Bessie's Pillow, is written by the granddaughter of the main character in the book - Boshka Markman. Boshka upon entering America gets a new name - Elizabeth - which is later shortened to the "more Jewish" name of Bessie.
Bessie is an 18 year old Jewish immigrant from Vilna, Lithuania, more directly from Glubokoye, who is travelling on her own to America. She leaves behind her parents as well as her brothers. As she is leaving on the train a stranger asks her to carry a pillow to give to her son who also lives in America. She rides a train from Vilna to Hamburg and then has to wait to be cleared to board the ship which will travel for almost 2 weeks to America. Along her journey the inscription "May this pillow bring you peace", written in Yiddish, will be a comfort to her for some time.
Once arriving in America, after going through some trials that many of us would find very difficult to pass through ourselves, she then has to make her way to some family and friends whom she has not seen in many years. The images portrayed through the thoroughly descriptive words of all that Bessie encounters are vivid. I can not imagine leaving my family and not knowing if I'd ever see them again. You begin to see her transformation from a young, unknowing immigrant to life as a citizen of the beautiful country of America where dreams come true ... even if they may not be the dreams you initially envisioned.
This story, set in the early 1900's, shows a different time and culture then the America we know now in the 21st century. There are, however, similarities. We still have trials, disappointments, joy, and death and the character we have been taught or instilled in us helps us to deal with each of those entities as we persevere. I felt myself drawn in with each new story that both shaped and changed Bessie and I know you will be drawn in as well.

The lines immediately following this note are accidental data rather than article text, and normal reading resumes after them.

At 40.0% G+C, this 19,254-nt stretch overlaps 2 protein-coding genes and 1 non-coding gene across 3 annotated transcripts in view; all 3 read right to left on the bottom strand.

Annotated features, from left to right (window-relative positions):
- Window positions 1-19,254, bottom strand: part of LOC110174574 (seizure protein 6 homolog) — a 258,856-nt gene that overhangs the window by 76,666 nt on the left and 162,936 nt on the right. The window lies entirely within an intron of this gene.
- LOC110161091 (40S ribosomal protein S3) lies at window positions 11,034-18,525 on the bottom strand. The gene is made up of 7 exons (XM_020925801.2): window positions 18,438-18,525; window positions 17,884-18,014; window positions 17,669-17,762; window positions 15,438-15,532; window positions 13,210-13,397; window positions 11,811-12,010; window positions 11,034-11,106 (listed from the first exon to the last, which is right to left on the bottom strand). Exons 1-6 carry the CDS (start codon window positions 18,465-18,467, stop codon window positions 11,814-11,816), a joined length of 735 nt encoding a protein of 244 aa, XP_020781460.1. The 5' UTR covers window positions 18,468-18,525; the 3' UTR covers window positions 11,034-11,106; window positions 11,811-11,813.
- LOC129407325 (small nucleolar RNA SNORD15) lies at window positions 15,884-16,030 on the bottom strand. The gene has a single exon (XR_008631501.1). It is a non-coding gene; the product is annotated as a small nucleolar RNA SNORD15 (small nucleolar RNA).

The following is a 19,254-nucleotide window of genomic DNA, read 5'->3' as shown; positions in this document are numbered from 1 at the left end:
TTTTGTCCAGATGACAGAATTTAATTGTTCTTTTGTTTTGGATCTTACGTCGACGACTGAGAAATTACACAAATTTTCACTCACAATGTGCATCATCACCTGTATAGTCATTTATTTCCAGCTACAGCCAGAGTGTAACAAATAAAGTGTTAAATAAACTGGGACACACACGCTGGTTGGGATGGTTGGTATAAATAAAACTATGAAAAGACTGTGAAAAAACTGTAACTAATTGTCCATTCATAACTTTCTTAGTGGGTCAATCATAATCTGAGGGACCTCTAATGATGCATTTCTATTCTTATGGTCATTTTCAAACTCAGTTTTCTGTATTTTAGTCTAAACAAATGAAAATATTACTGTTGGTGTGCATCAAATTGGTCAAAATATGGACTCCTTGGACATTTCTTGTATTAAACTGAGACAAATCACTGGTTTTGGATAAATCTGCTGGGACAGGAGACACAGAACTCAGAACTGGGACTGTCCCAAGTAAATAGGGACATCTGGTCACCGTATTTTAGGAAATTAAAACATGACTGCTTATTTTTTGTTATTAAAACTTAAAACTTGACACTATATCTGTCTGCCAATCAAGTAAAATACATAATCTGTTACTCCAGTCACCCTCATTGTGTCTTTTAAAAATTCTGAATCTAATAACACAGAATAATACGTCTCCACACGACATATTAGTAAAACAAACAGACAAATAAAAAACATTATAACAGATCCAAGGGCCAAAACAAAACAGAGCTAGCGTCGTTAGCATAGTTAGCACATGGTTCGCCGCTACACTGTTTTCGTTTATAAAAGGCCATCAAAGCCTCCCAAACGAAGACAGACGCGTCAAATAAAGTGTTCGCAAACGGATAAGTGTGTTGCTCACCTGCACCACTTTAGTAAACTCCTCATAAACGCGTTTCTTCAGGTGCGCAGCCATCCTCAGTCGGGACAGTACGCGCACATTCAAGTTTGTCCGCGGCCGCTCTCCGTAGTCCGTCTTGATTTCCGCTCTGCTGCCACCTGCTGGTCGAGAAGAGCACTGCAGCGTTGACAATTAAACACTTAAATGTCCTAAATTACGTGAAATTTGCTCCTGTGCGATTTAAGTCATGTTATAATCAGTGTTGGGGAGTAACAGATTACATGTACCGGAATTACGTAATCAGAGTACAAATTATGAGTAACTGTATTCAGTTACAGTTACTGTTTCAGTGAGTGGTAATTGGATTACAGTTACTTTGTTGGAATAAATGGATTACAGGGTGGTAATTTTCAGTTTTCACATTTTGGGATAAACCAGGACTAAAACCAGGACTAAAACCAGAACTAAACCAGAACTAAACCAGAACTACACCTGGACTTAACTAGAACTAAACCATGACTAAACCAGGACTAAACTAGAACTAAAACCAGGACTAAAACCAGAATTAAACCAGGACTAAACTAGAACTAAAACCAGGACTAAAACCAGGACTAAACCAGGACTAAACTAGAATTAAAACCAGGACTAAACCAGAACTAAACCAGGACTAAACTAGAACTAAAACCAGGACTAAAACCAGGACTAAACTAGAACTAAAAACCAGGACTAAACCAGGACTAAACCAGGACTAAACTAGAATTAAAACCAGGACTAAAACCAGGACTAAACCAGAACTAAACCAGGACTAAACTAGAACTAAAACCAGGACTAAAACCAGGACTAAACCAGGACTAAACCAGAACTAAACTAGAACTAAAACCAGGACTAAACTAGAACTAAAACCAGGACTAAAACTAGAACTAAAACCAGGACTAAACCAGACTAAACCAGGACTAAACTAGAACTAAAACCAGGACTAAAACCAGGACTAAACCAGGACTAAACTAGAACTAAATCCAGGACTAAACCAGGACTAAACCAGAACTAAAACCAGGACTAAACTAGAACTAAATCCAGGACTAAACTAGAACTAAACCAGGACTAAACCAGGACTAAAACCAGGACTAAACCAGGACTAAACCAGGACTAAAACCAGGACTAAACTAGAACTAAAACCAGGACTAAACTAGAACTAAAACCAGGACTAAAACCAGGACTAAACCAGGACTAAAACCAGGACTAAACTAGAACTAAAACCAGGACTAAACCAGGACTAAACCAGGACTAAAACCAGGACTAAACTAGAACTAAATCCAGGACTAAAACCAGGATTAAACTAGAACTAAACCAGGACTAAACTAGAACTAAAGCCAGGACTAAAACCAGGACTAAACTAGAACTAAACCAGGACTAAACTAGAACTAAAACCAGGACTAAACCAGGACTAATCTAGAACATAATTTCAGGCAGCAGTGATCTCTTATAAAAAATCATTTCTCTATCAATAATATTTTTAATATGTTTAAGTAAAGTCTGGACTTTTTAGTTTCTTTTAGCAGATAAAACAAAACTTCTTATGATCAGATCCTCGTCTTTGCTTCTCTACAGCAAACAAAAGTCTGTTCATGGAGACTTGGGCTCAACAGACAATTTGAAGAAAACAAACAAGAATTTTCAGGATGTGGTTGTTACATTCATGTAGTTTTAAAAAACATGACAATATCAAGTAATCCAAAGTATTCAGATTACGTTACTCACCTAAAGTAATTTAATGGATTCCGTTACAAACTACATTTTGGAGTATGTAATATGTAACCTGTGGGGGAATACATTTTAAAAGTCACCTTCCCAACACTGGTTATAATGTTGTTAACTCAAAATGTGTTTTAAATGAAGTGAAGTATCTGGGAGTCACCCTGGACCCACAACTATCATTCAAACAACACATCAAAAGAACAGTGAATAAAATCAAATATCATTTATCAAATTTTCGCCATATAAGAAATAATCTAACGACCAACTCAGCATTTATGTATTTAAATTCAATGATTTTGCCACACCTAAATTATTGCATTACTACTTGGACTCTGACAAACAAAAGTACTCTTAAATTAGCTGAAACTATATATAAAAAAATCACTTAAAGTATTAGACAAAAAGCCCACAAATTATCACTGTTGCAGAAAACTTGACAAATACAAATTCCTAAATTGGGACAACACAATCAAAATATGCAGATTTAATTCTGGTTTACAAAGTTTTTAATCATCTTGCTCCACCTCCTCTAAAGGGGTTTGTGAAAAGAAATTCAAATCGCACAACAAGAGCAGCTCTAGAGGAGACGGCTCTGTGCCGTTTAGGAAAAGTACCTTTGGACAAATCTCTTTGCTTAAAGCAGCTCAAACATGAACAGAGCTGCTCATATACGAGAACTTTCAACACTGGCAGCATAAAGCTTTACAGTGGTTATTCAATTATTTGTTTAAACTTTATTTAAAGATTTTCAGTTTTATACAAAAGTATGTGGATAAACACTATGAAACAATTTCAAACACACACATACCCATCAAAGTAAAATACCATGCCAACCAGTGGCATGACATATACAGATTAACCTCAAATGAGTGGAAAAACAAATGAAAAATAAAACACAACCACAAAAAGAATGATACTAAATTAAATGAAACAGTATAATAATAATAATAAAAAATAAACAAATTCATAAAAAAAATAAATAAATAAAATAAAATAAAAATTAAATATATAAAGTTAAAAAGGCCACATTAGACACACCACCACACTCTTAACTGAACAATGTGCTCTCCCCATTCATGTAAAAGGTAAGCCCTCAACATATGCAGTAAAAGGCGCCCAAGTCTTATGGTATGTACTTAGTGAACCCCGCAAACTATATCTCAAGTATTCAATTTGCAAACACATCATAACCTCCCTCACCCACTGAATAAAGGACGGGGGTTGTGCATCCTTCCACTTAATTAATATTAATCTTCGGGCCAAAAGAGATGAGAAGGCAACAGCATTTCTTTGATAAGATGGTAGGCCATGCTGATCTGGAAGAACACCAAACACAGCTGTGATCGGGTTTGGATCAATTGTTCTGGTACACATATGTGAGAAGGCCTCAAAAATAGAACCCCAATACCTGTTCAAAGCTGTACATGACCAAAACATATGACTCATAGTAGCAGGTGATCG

Here are some of my daughter Arianna's thoughts:
"I would recommend this book to those who are older - teens and above. Some of the descriptions of life and such were quite vivid and might not be good for those younger. They might get scared or nervous or just be sensitive.
I thought this story was both fun and exciting. Bessie's life was a big adventure travelling from Lithuania to America all by herself at the young age of 18. If I had to do what Bessie does I know that I would be sad and depressed. I have no idea how she was able to have the strength to leave her family and know that she might not ever see them again.
Reading this book has made me want to know more about my family heritage - where my parent's families came from. I wonder if any of them had to make such hard choices and come to America to make a better life and escape what seemed to me to be total despair. Without spoiling the end, going through tough trials Bessie's story ends with a different focus then how it began. You will need to read it on your own to figure out what I mean."
At the end of the book there are a myriad of pictures that help connect us to the characters we met along the way in Bessie's story. Not only that, but you can also explore how life really was during the late 19th to early 20th centuries by delving into "Bessie's America" and the many links, movie clips, recipes, and more available on that site.
|Listening to a silent movie.|
My daughter's had fun watching some 'silent' movies and we all even watched a few popular cartoons of the time. If you are interested in your heritage this site also has some jumping off points where you can start to trace down your own heritage through the Immigration area. And if you want more info you can check into the Teacher's Guide that was created to help go along with this book.
You can purchase this book for $15 from Strong Learning, Inc. You can also find them on Facebook and on Twitter. Be sure and check out more reviews by clicking the link below: